Some 67,000 U.S. elementary schools are estimated to be using this approach, one popularized by Teachers College education professor Lucy Calkins, who also runs the Teachers College Reading and Writing Project. (Note: The Hechinger Report is an independent unit of Teachers College, Columbia University.)
Supporters of Hanford’s reporting are flooding social media and my own inbox at The Hechinger Report, including shout outs from parents, teachers and many others.
“Sold a Story” investigates the influential authors, including Calkins, who promote this approach, as well as Heinemann Publishing, a division of Houghton Mifflin Harcourt, the company that publishes their work.
Calkins has recently rewritten her reading curriculum, taking out the cueing system and acknowledging the need to more fully embrace phonics. She’s also interviewed extensively in Hanford’s podcast.
Still, Calkins and others she works with wrote a lengthy rebuttal to the podcast, which was signed by 58 educators, many of whom are affiliated with Teachers College or Heinemann Publishing.
“We’re dismayed that at this moment in our history, when all of us should be banding together to support literacy education, the podcast ‘Sold a Story’ fans divisiveness, creating a false sense that there is a war going on between those who believe in phonics and those who do not,” the letter said.
The response came to my attention as a letter to the editor. We published it last week in our opinion section, as our partners at APM do not run such letters, with support from APM and Hanford herself, who noted: “We don’t think the letter accurately described our reporting,” but added on social media that “it’s a good thing to get views out in the open. Let people speak for themselves. You can judge and critique and agree or disagree.”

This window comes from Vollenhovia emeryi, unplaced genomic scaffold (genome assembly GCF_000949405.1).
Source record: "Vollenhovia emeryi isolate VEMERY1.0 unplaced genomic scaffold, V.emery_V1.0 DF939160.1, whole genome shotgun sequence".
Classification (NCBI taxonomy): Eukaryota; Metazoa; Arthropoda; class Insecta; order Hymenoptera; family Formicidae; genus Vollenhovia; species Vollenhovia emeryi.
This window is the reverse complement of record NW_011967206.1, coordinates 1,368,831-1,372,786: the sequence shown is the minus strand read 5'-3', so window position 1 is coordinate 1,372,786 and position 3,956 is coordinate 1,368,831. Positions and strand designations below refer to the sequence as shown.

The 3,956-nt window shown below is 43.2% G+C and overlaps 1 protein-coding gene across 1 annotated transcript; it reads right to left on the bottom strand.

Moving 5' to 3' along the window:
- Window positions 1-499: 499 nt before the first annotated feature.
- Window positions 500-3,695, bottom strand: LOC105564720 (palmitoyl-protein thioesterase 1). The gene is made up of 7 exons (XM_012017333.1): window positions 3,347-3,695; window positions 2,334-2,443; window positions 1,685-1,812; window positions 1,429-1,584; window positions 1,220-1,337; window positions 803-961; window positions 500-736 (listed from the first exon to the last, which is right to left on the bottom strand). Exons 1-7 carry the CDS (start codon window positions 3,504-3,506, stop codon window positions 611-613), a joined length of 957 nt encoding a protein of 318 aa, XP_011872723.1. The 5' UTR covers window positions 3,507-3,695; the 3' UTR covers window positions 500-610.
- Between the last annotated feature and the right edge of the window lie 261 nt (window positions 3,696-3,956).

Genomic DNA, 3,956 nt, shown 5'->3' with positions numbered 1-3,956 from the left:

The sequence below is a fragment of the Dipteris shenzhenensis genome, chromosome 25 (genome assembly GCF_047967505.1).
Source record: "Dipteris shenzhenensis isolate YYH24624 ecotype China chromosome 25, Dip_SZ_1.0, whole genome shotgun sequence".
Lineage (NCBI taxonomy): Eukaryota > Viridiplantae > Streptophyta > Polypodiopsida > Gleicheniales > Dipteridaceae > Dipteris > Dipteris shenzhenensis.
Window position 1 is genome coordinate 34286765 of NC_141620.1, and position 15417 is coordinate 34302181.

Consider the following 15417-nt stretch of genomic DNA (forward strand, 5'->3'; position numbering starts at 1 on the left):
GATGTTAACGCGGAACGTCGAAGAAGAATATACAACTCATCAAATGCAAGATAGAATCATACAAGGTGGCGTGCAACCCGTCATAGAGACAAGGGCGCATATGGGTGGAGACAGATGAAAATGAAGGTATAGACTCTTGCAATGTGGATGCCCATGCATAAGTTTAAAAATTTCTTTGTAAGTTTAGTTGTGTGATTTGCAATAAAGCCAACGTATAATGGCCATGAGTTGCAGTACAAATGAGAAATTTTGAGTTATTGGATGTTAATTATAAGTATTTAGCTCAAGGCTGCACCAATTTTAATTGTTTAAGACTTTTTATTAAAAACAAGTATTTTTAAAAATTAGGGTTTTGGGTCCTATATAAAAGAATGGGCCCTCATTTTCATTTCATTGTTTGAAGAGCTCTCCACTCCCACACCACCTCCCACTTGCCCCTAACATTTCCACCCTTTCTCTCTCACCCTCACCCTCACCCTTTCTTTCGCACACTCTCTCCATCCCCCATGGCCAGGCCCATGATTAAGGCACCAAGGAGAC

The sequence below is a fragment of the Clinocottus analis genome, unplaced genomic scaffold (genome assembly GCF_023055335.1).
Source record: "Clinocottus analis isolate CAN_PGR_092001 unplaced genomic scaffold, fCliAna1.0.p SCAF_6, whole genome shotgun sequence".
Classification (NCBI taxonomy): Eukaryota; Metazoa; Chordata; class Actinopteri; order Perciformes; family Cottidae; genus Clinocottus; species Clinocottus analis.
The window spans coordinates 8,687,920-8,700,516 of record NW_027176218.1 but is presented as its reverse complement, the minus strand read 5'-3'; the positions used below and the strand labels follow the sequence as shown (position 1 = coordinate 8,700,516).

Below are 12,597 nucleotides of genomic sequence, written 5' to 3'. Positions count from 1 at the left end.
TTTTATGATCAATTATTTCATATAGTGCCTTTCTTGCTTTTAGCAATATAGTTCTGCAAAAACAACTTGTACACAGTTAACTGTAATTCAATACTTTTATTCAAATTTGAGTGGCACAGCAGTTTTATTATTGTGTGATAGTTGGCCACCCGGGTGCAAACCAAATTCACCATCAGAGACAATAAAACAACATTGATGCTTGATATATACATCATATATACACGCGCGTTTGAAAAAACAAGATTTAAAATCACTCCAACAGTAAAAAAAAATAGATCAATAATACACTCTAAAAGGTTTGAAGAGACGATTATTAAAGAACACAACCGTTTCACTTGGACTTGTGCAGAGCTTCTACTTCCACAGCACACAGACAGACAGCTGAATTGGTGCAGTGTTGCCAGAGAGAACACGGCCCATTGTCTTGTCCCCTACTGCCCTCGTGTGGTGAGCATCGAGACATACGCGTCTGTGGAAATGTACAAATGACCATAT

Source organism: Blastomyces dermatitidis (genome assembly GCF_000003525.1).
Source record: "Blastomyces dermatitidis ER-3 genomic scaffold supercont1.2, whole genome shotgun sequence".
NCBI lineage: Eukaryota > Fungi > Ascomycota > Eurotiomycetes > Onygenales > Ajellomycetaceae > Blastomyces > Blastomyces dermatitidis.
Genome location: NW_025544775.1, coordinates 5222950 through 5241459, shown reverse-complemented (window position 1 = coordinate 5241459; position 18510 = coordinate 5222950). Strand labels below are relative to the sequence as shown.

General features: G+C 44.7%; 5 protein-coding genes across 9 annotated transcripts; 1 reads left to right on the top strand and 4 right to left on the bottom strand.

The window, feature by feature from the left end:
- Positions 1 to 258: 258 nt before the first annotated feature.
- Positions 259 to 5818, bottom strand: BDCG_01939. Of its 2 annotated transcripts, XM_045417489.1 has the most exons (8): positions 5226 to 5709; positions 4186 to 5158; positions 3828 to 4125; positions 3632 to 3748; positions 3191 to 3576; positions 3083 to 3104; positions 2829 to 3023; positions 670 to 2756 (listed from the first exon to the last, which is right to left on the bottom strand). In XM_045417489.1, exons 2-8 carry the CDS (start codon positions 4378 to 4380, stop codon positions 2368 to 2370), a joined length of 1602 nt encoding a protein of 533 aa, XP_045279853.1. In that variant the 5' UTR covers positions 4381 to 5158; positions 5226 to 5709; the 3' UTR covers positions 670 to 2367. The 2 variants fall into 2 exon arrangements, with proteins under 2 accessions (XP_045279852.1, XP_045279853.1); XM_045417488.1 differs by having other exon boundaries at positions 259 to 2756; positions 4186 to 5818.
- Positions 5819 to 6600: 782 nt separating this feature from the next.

That’s exactly where we stand at The Hechinger Report, where we’ve received a barrage of social media responses, defending Hanford’s podcast and criticizing the authors of the letter.
Powerful journalism and a constructive discussion on ways to improve reading instruction can focus attention on the latest research, on what works in classrooms and what lessons are worth sharing – all far more important than firing salvos.
Today, we are publishing two more letters – one from teachers who contend that “Hanford has amplified changing the way we teach early reading and accelerating every student’s access to the alphabetic code and the wonders of literacy,” adding that “We invite the 58 signatories of the recent other letter — and the whole literacy community — to do the same.”
Another letter notes that “parents have sat by and watched for decades while our children have not been successfully taught how to read or write within the American education system, with curriculums that have been written and supported by the signers of letter to the editor.”
We hope to continue the conversation, and welcome opinion pieces. I personally wish I had known more about the debate over how kids are taught to read when my children were in elementary school.
We have an opportunity now to look forward, now that we all know so much more about how to help struggling readers and boost our country’s literacy post-pandemic. We don’t need to call it a war, but let the conversation continue.